News / Africa

    UN Reports on Child Rights Violations

    FILE - Child soldier, center, known as "Kadogo," meaning "small one" in Swahili, stands at the front line at Kanyabayonga in eastern Congo.
    FILE - Child soldier, center, known as "Kadogo," meaning "small one" in Swahili, stands at the front line at Kanyabayonga in eastern Congo.
    Margaret Besheer

    A U.N. report released Tuesday documents cases of children recruited and used as soldiers by eight national armies and 51 armed groups in the past year.

    Some of the most serious situations are reported in Syria, Iraq, Nigeria and South Sudan.

    According to Leila Zerrougui, U.N. envoy on children and armed conflict, grave rights violations of children, including death, maiming, sexual violence and attacks on schools and hospitals, are highlighted.

    In Syria, where a civil war is raging into its fourth year, the U.N. estimates more than 10,000 children have been killed.

    "The conflict and violence in Syria reached unprecedented levels during 2013 — no sign of improvement since the beginning of the year and no political solution in sight," Zerrougui said.

    In her report, Zerrougi says armed groups, including several associated with the opposition Free Syrian Army, as well as Islamist groups ISIL and Jhabat al-Nusra, are recruiting and using children for logistics, handling ammunition, manning checkpoints and as combatants. Armed groups also continue to kill and injure children, rape girls and target schools.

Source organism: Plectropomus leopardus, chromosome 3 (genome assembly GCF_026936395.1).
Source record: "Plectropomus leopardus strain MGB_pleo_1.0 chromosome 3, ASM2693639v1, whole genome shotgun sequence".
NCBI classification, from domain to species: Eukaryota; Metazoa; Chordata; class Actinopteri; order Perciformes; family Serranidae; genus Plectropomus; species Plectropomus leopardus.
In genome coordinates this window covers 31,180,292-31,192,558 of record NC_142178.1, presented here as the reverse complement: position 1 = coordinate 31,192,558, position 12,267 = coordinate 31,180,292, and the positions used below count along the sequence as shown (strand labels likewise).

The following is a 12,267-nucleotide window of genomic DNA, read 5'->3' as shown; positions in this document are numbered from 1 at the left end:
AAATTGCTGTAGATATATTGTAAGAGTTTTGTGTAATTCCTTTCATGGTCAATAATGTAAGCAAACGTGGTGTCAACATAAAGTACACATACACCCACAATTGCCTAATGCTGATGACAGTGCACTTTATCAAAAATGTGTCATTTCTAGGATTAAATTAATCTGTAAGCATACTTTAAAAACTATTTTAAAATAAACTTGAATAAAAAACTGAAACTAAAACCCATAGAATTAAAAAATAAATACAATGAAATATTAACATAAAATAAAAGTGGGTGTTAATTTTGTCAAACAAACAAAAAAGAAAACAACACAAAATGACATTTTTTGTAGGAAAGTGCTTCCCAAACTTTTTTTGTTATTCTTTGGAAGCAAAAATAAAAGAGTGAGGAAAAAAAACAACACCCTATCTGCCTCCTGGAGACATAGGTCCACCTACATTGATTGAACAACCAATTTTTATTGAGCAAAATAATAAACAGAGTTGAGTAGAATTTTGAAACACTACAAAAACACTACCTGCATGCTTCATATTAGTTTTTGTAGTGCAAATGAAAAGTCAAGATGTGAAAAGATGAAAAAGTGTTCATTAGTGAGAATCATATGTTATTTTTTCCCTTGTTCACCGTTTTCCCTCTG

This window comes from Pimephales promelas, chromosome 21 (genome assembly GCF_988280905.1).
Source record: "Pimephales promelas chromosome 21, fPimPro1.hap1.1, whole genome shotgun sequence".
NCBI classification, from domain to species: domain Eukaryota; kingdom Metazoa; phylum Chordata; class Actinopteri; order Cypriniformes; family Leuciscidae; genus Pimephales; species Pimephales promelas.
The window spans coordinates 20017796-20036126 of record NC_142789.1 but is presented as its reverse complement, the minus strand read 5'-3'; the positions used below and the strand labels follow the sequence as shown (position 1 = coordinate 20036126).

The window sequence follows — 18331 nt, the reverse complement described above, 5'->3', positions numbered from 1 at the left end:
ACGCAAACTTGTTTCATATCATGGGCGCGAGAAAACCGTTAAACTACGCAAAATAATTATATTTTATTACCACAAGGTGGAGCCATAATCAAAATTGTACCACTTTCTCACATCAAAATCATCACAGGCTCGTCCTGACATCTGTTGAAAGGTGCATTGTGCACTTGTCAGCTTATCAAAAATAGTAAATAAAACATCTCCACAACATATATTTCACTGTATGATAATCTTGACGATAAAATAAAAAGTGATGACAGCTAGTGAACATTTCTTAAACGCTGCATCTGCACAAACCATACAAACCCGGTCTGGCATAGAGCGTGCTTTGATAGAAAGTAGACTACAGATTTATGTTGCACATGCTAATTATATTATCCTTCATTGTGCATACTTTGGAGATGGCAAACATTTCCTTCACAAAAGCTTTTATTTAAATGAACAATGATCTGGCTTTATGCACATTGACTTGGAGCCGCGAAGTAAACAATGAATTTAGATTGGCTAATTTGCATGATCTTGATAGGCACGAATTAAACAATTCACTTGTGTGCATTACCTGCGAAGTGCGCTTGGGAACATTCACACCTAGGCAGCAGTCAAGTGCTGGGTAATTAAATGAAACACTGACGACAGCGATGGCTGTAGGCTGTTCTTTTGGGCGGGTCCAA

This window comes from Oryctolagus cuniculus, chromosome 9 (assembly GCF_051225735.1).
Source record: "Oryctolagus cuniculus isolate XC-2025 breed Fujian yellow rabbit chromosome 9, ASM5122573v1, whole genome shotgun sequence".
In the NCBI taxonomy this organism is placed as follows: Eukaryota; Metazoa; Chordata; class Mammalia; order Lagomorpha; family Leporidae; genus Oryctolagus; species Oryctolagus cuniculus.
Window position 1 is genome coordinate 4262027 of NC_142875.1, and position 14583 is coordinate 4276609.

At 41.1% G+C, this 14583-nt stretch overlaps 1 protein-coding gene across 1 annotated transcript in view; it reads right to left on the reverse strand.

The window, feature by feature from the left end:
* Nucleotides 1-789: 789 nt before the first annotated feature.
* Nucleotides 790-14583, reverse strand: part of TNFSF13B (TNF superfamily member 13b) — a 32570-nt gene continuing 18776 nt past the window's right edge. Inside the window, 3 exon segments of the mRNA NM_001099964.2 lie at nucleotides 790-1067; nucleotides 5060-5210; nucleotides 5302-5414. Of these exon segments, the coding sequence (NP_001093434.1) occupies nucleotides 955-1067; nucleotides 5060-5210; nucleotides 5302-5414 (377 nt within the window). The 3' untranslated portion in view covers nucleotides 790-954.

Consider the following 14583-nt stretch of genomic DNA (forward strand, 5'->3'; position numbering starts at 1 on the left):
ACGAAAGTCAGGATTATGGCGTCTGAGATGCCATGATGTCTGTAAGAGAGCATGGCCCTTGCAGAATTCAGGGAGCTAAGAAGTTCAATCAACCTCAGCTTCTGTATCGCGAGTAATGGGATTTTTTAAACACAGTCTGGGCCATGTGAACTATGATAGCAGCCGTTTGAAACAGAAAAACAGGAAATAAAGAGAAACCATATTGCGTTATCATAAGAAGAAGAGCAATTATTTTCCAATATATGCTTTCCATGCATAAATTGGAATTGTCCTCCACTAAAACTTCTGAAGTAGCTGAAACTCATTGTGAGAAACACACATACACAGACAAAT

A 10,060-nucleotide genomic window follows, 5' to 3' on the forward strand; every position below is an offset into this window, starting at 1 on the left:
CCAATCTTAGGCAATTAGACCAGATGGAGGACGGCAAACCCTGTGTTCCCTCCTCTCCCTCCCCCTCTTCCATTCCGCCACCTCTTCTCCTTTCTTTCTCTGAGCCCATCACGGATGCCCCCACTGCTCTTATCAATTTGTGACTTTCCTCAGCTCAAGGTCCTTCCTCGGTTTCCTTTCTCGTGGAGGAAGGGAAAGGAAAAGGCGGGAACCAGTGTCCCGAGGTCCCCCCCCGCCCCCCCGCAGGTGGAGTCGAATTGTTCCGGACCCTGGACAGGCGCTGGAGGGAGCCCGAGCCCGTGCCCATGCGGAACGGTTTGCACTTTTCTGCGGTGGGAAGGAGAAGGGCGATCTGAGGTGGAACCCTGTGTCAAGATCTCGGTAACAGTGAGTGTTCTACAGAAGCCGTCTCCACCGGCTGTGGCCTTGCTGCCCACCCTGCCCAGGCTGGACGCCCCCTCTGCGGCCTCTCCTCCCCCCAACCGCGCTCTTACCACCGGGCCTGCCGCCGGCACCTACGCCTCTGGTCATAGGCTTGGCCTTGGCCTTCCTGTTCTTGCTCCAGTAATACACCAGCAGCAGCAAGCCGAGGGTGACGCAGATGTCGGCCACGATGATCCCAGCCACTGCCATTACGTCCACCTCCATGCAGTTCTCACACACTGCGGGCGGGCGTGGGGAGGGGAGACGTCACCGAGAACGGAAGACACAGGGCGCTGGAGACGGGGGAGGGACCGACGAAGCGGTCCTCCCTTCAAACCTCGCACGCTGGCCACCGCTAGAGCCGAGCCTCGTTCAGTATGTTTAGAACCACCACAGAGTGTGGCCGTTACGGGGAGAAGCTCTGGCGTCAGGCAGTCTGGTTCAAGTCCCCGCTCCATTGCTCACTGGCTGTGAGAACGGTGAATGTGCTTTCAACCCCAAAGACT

In neighboring Iraq, where ISIL fighters recently have made bold military gains, children are facing extremely violent and dangerous conditions. The report says nearly 8,000 civilians were killed last year, and at least 250 of them were children.

    Terror groups in Africa also are responsible for attacks on children. Most notably in Nigeria, where Boko Haram, which has kidnapped scores of school girls in the country's north, has repeatedly targeted schools. According to the U.N. report, the group also has children as young as 12 in its ranks.

    In South Sudan, Zerrougi said gains in reintegrating child soldiers back into society have been reversed by the political conflict that erupted in mid-December.

    "I saw [for] myself children with guns; with the government, but also with armed groups — with David Yau Yau, with the SSLA and with the opposition under Riek Machar," she said.

    On a positive note, Chad, which has previously been named for its use of child soldiers, was de-listed by the U.N. this year. The government signed onto an action plan with the U.N. in 2011 to end the practice. 

    Chad is an important troop contributor to U.N. peacekeeping operations, and its record as a recruiter of child soldiers threatened to jeopardize its participation in U.N. missions.

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